The government removed the contentious 16 per cent countervailing duty, and four per cent special additional duty on import of Portland cement on Tuesday, amidst indications that it may also review the dual excise duty structure on cement announced in the budget. The decision comes after the government failed to persuade the cement makers not to pass on the burden of additional excise duty to the consumers.
The move is being seen as an attempt to moderate cement prices by increasing availability of imported cement.
In the last budget, Finance Minister P Chidambaram had proposed reducing excise duty by Rs 50 - from Rs 400 to Rs 350 per tonne - on cement whose retail price was not more than Rs 190 per 50kg bag. On the other hand, on cement with higher retail prices, the excise duty would be raised by Rs 200, to Rs 600 per tonne. "Immediately after the announcement cement manufacturers hiked the price of cement. The move added to the woes of the government as it battled severe inflationary pressures with inflation crossing well above 6 per cent in the past several weeks”, said a Central Board of Excise and Customs (CBEC) spokesman..
Cement prices have been rising steadily in the last year. The average price of cement has gone up from Rs.165 for a 50 Kg. bag in January 2006 to Rs.209 for the same in February 2007, to Rs 220 in March.
The basic customs duty on Portland cement was removed in January this year itself in the wake of rising inflation.
“However, cement prices continue to be high. The industry was requested to moderate prices in the interests of the consumer. But the industry claimed high prices were due to a demand-supply mismatch. It is hoped that the move will improve the supply situation in the country”, said the CBEC spokesman.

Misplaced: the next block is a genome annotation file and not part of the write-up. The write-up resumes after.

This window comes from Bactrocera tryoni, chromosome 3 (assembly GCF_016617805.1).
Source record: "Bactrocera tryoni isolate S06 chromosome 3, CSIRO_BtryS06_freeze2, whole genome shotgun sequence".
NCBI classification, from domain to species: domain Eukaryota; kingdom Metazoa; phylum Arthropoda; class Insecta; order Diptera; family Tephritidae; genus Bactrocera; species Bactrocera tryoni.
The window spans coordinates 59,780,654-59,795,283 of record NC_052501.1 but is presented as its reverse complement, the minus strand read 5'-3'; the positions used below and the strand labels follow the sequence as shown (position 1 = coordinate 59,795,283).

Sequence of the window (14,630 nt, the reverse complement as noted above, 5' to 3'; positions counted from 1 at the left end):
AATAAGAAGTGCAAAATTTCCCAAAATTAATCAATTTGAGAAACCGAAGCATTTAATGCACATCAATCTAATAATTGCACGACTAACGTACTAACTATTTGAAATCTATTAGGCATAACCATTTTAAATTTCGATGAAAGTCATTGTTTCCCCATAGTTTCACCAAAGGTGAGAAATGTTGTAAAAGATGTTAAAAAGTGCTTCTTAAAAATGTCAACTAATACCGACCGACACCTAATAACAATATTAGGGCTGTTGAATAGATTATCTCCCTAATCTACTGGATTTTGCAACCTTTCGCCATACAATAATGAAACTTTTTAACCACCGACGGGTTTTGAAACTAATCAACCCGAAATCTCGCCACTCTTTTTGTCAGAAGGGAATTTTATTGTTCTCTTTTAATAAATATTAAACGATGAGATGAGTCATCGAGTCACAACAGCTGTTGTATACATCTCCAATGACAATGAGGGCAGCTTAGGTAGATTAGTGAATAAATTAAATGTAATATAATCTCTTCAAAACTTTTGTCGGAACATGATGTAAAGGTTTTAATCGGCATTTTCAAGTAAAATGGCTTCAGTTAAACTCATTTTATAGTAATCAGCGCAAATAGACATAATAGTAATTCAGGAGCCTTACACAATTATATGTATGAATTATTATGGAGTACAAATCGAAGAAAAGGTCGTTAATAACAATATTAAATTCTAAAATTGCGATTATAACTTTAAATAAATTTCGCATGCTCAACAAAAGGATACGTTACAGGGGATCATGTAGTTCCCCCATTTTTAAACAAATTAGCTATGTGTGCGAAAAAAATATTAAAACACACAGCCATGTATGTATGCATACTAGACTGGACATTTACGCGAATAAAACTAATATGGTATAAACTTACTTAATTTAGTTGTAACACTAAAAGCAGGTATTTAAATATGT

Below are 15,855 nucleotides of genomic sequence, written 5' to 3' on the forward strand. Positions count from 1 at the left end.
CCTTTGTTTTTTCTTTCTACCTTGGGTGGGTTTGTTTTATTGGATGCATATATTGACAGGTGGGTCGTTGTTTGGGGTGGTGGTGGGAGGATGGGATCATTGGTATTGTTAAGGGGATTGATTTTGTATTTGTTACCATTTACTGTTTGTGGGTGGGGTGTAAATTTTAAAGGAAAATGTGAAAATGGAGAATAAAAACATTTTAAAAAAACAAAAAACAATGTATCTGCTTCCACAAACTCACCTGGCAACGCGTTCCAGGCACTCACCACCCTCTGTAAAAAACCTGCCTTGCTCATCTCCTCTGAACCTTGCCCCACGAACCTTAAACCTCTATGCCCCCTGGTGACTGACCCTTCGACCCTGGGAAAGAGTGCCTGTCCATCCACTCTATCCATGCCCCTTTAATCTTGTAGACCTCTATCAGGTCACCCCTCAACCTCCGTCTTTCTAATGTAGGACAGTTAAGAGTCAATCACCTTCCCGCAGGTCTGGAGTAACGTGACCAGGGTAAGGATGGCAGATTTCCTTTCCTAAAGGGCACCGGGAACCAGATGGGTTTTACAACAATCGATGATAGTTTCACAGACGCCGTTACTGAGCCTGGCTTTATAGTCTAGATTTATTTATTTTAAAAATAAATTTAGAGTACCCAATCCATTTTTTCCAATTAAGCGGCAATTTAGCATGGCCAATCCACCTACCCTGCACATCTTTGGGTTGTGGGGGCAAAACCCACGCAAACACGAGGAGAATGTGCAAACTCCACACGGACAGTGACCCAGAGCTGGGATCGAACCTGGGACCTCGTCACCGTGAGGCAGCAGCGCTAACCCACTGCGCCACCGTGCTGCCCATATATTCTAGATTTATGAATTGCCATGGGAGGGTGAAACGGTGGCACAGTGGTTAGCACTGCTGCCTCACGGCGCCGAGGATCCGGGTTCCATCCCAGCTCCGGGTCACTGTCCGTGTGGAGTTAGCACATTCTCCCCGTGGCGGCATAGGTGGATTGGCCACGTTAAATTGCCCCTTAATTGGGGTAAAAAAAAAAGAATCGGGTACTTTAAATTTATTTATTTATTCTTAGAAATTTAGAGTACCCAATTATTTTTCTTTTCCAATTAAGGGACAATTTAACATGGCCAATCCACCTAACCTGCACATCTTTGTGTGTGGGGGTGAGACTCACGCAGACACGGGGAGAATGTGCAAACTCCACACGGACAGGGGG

Earlier Finance Minister P.Chidambaram had asked cement manufacturers to reduce prices and come up with proposals to moderate the price line.“Government expects cement manufacturers, in the larger interests of consumers and for checking inflation, to take appropriate measures for moderating cement prices”, a finance ministry statement had said.
Cement manufacturers refused to officially comment on the latest move. However, a letter from the cement manufacturers association (CMA) to commerce and industry minister Kamal Nath had maintained that “any effort by the producers to reduce prices would only curtail the profitability of the industry, while the trade would have runaway profits”.
Sources close to the cement manufacturers said they had drawn the government’s attention to the higher price of coal. “They ( cement manufacturers) said that the sustainable means of controlling prices would be to increase supply faster than demand which is growing at 10 per cent annually. They also said that the industry has taken steps to expand installed capacity by almost 100 million tonnes in the next three years by spending over Rs.40,000 crore”, sources said.
The Indian cement industry grew by 10.1 per cent year on year (YoY) in the first nine months of the current financial year with the Southern region growing much faster at 11.8 per cent.